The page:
5 Things to Know About Q2 Denver Office and Industrial (JLL Report)

5 Things to Know About Q2 Denver Office and Industrial (JLL Report)

Denver Q2 Office

JLL has shared its Q2 Denver Office and Industrial Insight reports. Here’s a summary of each market:

5 Things to Know About Denver’s Second Quarter Office Performance:

  1. After a strong recoveryemployment for office workers has stagnated
  2. Assets five years old and newer consistent outperform the older ones
  3. Direct rental prices are falling moderately of their September 2023 peak
  4. After a short period of calm, tenants started renting out their spaces again
  5. Positive direct absorption and thinning development pipeline – achieve a balance

Denver Office Findings in Q2:

  • The number of job openings reached a record high of 24.8% in the second quarter, partly due to the introduction of flexible workplace arrangements in the technology sector.
  • For only the second time since the start of the pandemic, quarterly direct absorption revenue was positive.
  • Sublease availability increased in the quarter but declined over the past 12 months, remaining well above the long-term average
    by 5.0%, even if more is converted to immediate availability.
  • Landlords with ready-to-market space lowered asking rents slightly in Q2. Direct rates have declined in two of the last three quarters and have increased just $0.15 psf since last June.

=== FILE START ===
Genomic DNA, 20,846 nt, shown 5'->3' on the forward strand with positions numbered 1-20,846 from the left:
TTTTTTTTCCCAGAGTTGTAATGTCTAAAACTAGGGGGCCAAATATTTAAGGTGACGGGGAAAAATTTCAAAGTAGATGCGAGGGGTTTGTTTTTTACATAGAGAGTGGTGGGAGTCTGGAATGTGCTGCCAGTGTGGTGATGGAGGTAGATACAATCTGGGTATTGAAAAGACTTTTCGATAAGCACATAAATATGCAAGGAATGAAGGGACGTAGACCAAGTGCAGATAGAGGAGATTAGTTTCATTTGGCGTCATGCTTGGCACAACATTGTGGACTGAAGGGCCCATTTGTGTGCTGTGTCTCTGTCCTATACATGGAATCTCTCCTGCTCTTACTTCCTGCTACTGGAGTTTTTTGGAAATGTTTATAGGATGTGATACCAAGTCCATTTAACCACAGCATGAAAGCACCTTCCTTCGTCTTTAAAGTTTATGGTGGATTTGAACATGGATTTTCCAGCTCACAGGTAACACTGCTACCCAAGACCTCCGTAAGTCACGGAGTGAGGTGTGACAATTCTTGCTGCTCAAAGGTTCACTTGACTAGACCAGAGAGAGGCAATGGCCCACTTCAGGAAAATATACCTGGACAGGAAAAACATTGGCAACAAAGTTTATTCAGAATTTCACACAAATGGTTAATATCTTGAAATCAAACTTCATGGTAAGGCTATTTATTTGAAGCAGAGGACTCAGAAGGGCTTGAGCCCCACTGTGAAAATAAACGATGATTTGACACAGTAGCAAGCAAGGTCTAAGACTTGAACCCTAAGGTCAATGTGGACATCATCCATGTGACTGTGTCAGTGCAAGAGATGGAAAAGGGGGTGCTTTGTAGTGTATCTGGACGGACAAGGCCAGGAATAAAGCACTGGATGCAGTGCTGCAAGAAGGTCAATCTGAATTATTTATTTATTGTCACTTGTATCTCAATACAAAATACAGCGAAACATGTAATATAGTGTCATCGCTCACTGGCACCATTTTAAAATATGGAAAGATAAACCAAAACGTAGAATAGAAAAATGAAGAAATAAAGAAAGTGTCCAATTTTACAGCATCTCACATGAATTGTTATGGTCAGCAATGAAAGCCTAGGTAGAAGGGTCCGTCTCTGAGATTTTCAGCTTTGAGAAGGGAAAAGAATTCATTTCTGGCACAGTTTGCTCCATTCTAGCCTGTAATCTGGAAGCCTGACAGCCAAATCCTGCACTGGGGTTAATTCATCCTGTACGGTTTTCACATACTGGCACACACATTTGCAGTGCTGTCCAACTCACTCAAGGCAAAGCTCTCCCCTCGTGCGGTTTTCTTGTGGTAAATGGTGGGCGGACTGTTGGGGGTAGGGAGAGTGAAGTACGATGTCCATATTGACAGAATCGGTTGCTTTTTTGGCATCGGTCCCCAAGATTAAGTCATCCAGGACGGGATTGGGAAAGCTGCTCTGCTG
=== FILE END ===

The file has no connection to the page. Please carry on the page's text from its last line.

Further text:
Projections show that office employment will improve steadily and moderately in the coming quarters. The share of tenants that cluster around the intention to at least maintain a stable footprint (rather than shrinking) will in turn continue to increase proportionally. Nevertheless, the remainder of 2024 will see rising vacancy and, more likely than not, compression in asking rent.

Denver’s Second Quarter Industrial Findings:

  • Construction capacity has fallen below 5 million square feet, which will help to keep vacancy under control in the future as fewer new products will enter the inventory empty and available. Recent deliveries are a major contributor to vacancy reached the current rate as pre-leasing in the Denver market is at historic lows.
  • New, class A product which was recently delivered has seen leasing successespecially in the Submarkets Southeast, North Central and North I-25. Tenants have consistently leased spaces in the size range of 10,000 to 60,000 square feet on the market, in favor of properties that can take up space.
  • The market is well positioned to recover in the second half of 2024. A significant amount of space has been positioned to absorb after tenants complete their build-outs. Several occupiers of more than 100,000 square feet are expected to move in Q3 and Q4 from 2024 and early 2025.
  • Tenants have continued to demonstrate a willingness to grow but it often takes longer to close a deal because many factors have to be taken into account.


The industrial sector has seen notable success in recent years, although recent market conditions have had an impact. Factors such as negative absorption, elevated vacancy rates, and tepid rental growth have led to an adjustment in landlord leverage. Given the changing market conditions, several tenants have accepted a longer deal cycle as they prioritize optimizing their real estate footprint. Tenants moving more slowly have raised concerns among landlords, but rest assured that tenant demand remains strong across the market. Owner-occupiers have been active in the first half of 2024, buying and selling numerous buildings in tested industrial pockets. Larger occupiers have been eyeing both BTS and newly delivered spec products. Ultimately, Denver’s industrial market has shown resilience and the ability to adapt to occupier needs.